Sunday, February 29, 2004

Lewis is flexible in free-agent approach

'Hasty' not a word in coach's vocab

By Mark Curnutte
The Cincinnati Enquirer

Though NFL teams are more likely to address specific needs in free agency than in the draft, Bengals coach Marvin Lewis doesn't want to get so locked into a certain position that the team ends up with a lesser player.

If the process of evaluating, pursuing and signing available free agents were a grid, Lewis wants to work more horizontally than vertically.

For example, in looking down the list at offensive linemen a year ago, the Bengals saw Reggie Kelly's name surface in a related position - tight end - as someone who could help.

"He seemed to be the best option for us in another area where we could use another player," Lewis said, "and I think the same thing a little bit this year."

The veteran free agency signing period begins after midnight on Wednesday morning. The Bengals have eight unrestricted free agents - including four 2003 starters - who are expected to test the market.

Another seven Bengals, including tailback Rudi Johnson and kicker Shayne Graham, are restricted free agents. Teams have the right to match offer sheets restricted free agents receive from other clubs or receive compensation depending on the tendered amount. The Bengals are expected to tender offers to some of their restricted players as soon as Monday. Lewis has a news conference scheduled for 11 a.m.

The unrestricted free agent market is deepest at cornerback, a position the Bengals haven't solved since the mid-1990s. Former Oakland corner Tory James was an upgrade in 2003. The return of Jeff Burris, the other starting cornerback, is uncertain, because he suffered two concussions in 2003. So the Bengals might invest in the likes of former Wyoming High and Ohio State star Ahmed Plummer of the 49ers, or former fellow Buckeyes Antoine Winfield of the Bills and Shawn Springs of the Seahawks. Cornerbacks Troy Vincent and Bobby Taylor of the Eagles are interested in the Bengals because of their past affiliation with Bengals defensive coordinator Leslie Frazier.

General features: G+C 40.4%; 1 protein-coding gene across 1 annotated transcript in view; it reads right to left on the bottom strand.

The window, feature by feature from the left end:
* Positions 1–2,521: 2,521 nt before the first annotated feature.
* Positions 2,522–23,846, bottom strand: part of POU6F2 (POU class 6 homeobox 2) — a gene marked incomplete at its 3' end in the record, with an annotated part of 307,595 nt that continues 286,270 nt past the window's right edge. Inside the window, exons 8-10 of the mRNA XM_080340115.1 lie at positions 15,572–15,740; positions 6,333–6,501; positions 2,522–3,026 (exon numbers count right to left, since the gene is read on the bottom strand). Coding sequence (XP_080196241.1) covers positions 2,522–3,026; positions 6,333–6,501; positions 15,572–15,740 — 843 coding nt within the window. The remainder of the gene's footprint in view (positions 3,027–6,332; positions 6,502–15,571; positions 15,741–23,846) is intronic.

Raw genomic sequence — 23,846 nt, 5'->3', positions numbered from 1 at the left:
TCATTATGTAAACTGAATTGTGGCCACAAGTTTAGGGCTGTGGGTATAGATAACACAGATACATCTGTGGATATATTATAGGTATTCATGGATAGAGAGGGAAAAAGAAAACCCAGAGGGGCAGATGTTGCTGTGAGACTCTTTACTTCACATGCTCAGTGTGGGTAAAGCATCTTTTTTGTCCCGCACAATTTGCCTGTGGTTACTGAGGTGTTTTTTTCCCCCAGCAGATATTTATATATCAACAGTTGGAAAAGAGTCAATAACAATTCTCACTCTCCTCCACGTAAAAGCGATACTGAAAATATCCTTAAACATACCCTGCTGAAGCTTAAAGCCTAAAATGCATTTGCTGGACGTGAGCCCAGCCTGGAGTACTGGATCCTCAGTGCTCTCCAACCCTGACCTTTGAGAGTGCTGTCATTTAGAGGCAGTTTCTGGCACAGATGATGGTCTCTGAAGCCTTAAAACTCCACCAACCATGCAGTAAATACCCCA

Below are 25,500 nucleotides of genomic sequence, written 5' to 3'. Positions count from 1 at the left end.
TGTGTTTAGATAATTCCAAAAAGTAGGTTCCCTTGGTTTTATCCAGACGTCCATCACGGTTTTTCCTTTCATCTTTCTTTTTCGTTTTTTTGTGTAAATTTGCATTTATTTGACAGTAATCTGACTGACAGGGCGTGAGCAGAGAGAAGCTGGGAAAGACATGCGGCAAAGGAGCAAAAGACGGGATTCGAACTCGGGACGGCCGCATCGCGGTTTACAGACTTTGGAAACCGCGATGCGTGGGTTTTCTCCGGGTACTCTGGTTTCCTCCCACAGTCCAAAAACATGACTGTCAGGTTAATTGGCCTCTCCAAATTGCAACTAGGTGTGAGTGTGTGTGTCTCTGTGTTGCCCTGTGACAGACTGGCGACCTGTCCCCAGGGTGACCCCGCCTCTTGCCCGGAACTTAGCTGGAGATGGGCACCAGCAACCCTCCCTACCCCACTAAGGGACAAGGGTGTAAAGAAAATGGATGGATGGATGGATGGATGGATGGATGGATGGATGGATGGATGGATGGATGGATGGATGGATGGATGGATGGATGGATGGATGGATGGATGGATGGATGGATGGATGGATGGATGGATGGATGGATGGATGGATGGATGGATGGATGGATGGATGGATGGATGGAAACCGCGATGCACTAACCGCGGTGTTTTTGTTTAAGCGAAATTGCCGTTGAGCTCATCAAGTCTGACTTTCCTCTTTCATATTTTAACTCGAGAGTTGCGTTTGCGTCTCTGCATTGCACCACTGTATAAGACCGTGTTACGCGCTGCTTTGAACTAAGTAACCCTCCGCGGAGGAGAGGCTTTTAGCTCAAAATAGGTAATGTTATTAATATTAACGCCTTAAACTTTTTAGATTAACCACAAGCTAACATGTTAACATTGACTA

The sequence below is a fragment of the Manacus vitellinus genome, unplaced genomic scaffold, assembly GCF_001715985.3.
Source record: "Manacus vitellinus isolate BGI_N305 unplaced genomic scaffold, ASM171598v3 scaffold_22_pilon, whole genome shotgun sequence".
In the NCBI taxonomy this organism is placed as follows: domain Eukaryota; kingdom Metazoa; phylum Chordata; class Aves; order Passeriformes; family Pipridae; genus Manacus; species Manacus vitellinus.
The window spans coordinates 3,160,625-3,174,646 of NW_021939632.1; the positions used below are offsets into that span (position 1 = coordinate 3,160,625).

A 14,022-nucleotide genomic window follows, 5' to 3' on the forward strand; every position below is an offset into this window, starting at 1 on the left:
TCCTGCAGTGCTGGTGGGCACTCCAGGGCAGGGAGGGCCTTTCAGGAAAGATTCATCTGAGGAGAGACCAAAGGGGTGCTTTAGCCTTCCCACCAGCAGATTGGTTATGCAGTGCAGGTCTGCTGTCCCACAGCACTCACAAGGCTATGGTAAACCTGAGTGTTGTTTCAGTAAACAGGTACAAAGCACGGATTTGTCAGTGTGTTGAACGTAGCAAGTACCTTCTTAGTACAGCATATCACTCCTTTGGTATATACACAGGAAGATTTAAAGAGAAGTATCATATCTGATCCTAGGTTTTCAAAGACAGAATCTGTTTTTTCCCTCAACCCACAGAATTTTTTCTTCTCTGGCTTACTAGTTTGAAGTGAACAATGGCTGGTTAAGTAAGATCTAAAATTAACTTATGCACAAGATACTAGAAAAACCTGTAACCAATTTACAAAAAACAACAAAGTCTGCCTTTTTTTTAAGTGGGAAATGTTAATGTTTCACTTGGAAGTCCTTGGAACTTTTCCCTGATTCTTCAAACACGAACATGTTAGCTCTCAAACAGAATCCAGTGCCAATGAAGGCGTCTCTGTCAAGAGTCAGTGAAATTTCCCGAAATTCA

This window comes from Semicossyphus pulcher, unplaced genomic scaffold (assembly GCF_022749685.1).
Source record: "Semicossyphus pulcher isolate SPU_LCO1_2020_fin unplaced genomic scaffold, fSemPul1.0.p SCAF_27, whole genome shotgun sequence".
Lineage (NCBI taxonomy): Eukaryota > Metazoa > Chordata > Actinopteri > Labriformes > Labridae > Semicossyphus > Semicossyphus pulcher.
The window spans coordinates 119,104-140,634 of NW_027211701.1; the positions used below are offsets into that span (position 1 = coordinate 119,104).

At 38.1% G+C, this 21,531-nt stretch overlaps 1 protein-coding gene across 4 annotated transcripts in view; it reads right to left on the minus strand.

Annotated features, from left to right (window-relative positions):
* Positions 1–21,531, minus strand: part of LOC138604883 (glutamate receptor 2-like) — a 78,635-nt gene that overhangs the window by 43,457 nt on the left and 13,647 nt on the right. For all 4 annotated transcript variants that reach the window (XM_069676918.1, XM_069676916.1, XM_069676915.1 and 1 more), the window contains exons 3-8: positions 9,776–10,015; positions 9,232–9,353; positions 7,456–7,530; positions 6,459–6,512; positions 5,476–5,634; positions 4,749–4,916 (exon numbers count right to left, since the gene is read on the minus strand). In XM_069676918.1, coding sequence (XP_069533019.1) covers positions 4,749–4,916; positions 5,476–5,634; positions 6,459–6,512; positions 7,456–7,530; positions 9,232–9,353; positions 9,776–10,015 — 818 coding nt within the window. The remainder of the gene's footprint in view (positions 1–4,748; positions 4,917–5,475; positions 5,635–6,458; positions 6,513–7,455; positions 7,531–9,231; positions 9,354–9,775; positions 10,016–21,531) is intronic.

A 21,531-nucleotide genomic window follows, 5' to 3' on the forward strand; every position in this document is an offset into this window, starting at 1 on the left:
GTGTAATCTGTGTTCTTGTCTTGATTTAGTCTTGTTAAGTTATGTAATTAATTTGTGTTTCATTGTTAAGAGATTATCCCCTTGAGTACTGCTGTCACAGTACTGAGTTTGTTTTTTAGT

Safety, the interior of the offensive line and middle linebacker, are also positions the Bengals are likely to target if the right player is there. Unrestricted free agent middle linebackers who might draw the Bengals' interest include Nate Webster of the Buccaneers, Kevin Mitchell of the Redskins and Randall Godfrey of the Seahawks.

Overall, there's a desired attitude for Lewis. And a desired style of physical play.

"We want to have guys who are sudden and have urgency in their play and play with good hips and knee bend," Lewis said.

Interest has to be mutual. The Bengals like meeting prospective free agents in person and, Lewis said, "looking them in the eye and seeing, 'Is this guy coming in for the money? Or is this guy coming here because he wants to be a champion?' "

The Bengals signed just one unrestricted player in the first week of free agency a year ago, defensive lineman Carl Powell. The organization, Lewis said, is likely to take a similar approach this year.

"That first frenzy was hard not being a part of it, and the fans were frustrated and everybody was frustrated because it seemed like we weren't doing anything," Lewis said.

But on the eighth day of free agency, the Bengals signed linebacker Kevin Hardy, following his agreement with contracts with defensive tackle John Thornton on Day 9 and James on Day 11. Hardy, Thornton and James each started every game. And though the defense slumped to a No. 28 league ranking, those three and other newcomers helped change the team's attitude and contributed to an eight-victory season.

The moderate success enjoyed by the Bengals in 2003 should make Cincinnati an even more desirable destination for free agents in 2004.

"I think our players have made the right statement to other players, that we want to go to the top of the league, (that) we have the opportunity to, (that) things are in place to do that, and it's not the Siberia that people thought it was," Lewis said.

The Bengals should have room to work under the salary cap, but not as much space as in previous years. The cap ballooned to $80.5 million, about $1.8 million more than expected, leaving the Bengals roughly $10 million under.

"It's as tight as it's ever been, so we are tight," Lewis said. "There's going to be some tradeoffs that have to be made."



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